Why diversity?

July 10, 2013 

We don’t get to drill down on a particular topic in the newspaper business as much as we would like to.

Certainly, that’s one of the many ways our industry has changed over the years.

When we do, though, I firmly believe we are doing a service to our readers and to journalism by presenting community-related issues and topics that should be at the forefront.

A few years ago, our newspaper presented a comprehensive look at the shifting landscape of downtown Lee’s Summit, how ownership of some buildings had changed hands and what those changes meant for this area.

Recently, we were able to break down the ever-evolving culture of Lee’s Summit – racially, financially and in many other ways.

This is a topic any newspaper in any given year or decade could tackle.

And it wasn’t just a pending report on diversity in our town that prompted this series.

Our feedback ran the gamut during the three stories we printed over the last three weeks. Some readers were surprised at the numbers, the growing minority population and still extreme low of our crime rate.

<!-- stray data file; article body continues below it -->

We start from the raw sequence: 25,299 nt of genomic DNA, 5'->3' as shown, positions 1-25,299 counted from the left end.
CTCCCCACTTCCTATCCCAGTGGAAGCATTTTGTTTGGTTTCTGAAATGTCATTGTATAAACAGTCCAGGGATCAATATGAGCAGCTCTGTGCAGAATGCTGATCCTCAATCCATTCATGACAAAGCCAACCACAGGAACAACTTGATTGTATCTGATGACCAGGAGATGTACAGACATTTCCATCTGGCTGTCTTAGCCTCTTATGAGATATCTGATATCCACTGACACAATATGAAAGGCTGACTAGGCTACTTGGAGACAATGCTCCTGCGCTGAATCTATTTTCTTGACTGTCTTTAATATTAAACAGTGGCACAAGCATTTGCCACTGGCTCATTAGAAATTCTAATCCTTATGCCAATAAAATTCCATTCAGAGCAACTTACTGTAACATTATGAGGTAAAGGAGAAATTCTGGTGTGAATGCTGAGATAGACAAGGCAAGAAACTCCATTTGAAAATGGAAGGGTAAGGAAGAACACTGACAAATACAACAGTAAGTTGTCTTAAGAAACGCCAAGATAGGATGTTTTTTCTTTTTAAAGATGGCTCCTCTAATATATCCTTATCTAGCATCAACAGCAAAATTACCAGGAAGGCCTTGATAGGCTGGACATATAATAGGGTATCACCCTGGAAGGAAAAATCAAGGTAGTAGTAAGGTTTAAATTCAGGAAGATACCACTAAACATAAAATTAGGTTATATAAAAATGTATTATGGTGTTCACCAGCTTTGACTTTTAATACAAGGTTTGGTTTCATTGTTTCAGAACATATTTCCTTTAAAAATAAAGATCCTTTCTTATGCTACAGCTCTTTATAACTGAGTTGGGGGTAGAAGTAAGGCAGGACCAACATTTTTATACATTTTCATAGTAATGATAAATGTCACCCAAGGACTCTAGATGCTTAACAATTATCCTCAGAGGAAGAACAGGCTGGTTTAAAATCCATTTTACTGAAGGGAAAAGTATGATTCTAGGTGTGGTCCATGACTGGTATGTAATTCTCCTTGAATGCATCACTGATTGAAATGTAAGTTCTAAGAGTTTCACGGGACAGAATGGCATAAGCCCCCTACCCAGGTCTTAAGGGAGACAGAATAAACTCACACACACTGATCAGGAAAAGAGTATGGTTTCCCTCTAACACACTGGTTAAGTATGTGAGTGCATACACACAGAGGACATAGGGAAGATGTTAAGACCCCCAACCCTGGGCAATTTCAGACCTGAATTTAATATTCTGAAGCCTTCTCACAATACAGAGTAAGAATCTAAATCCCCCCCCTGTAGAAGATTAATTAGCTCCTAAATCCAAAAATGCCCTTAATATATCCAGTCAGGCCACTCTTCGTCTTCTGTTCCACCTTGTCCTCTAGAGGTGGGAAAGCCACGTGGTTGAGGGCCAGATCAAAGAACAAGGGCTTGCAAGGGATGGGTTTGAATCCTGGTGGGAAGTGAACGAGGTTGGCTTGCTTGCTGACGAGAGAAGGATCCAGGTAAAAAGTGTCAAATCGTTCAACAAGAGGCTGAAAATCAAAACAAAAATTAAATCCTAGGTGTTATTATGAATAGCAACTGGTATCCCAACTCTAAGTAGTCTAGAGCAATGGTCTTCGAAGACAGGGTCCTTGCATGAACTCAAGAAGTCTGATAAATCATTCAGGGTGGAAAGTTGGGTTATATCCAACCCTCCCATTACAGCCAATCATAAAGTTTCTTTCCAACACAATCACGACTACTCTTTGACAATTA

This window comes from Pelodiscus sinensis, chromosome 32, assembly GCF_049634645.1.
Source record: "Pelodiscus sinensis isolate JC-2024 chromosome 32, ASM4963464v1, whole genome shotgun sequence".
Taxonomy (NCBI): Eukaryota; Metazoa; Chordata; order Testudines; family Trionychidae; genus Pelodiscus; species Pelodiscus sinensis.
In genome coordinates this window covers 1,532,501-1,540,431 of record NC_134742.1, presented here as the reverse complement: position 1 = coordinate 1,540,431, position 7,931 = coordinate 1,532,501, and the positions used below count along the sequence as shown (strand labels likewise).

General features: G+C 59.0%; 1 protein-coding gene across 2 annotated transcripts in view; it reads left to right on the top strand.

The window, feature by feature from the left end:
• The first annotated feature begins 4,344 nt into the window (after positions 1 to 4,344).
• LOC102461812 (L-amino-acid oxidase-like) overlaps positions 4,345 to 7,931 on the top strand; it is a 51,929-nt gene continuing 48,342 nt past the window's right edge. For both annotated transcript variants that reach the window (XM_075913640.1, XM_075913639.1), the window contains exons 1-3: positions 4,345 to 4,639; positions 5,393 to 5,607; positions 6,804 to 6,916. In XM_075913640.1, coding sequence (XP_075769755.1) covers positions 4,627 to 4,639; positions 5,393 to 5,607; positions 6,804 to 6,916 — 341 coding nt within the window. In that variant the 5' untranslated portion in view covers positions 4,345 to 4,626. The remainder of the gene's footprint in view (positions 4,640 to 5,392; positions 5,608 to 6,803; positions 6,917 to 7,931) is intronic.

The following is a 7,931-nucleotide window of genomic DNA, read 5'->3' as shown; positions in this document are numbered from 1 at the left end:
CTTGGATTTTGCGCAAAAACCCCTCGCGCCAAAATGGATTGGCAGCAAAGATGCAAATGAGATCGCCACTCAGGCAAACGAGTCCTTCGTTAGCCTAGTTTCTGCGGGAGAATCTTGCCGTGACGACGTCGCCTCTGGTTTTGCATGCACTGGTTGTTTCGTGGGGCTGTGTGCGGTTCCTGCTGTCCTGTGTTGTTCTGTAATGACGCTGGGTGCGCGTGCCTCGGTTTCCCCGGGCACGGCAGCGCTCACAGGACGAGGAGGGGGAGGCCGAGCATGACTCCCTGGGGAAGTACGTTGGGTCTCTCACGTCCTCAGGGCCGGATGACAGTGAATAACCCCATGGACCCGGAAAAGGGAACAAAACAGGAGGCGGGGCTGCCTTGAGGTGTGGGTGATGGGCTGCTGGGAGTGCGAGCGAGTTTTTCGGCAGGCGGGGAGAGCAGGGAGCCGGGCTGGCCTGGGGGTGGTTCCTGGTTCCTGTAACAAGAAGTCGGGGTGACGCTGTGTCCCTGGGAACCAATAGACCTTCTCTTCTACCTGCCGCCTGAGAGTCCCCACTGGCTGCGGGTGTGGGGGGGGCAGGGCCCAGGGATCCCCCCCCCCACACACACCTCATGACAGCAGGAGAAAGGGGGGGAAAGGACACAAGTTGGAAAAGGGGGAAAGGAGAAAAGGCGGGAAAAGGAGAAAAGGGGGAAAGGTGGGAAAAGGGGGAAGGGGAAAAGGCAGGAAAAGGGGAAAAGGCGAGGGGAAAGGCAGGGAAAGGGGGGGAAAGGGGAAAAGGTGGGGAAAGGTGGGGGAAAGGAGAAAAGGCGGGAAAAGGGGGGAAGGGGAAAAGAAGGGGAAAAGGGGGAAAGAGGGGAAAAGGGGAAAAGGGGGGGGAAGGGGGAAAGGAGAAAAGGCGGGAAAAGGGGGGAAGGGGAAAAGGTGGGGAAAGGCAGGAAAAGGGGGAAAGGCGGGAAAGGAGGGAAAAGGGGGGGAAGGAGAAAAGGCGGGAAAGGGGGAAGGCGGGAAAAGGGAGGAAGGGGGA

Others questioned why we would even report numbers that break down the racial, age or income population of our town.

A few people noted the employment numbers, which they construed as a need for an increasing awareness on minority recruiting.

We even heard from a few elected officials who didn’t seem to “get” the point of the series.

I would hope the point is pretty clear – showing how a town of 70,000 (12 years ago) grew to 91,000 (today), what changes we experienced from an age, gender, socio-economic and in other ways during that time and how different employers in town act and react to those changes.

Our series didn’t focus solely on racial changes; nor did we take an accusatory tone with any segment in Lee’s Summit in reference to hiring or other diversity issues.

We simply wanted to show our readers, city and business leaders how Lee’s Summit – like any city naturally would – changes over time.

What should be on the agenda for those city, school and business leaders moving forward is simple: engaging an increasingly diverse city to be involved in any of the activities, functions, service organizations or schools that give Lee’s Summit the quality of life we have come to expect.

John Beaudoin is the publisher of the Lee’s Summit Journal. To comment, call 816-282-7001 or e-mail jbeaudoin@lsjournal.com.

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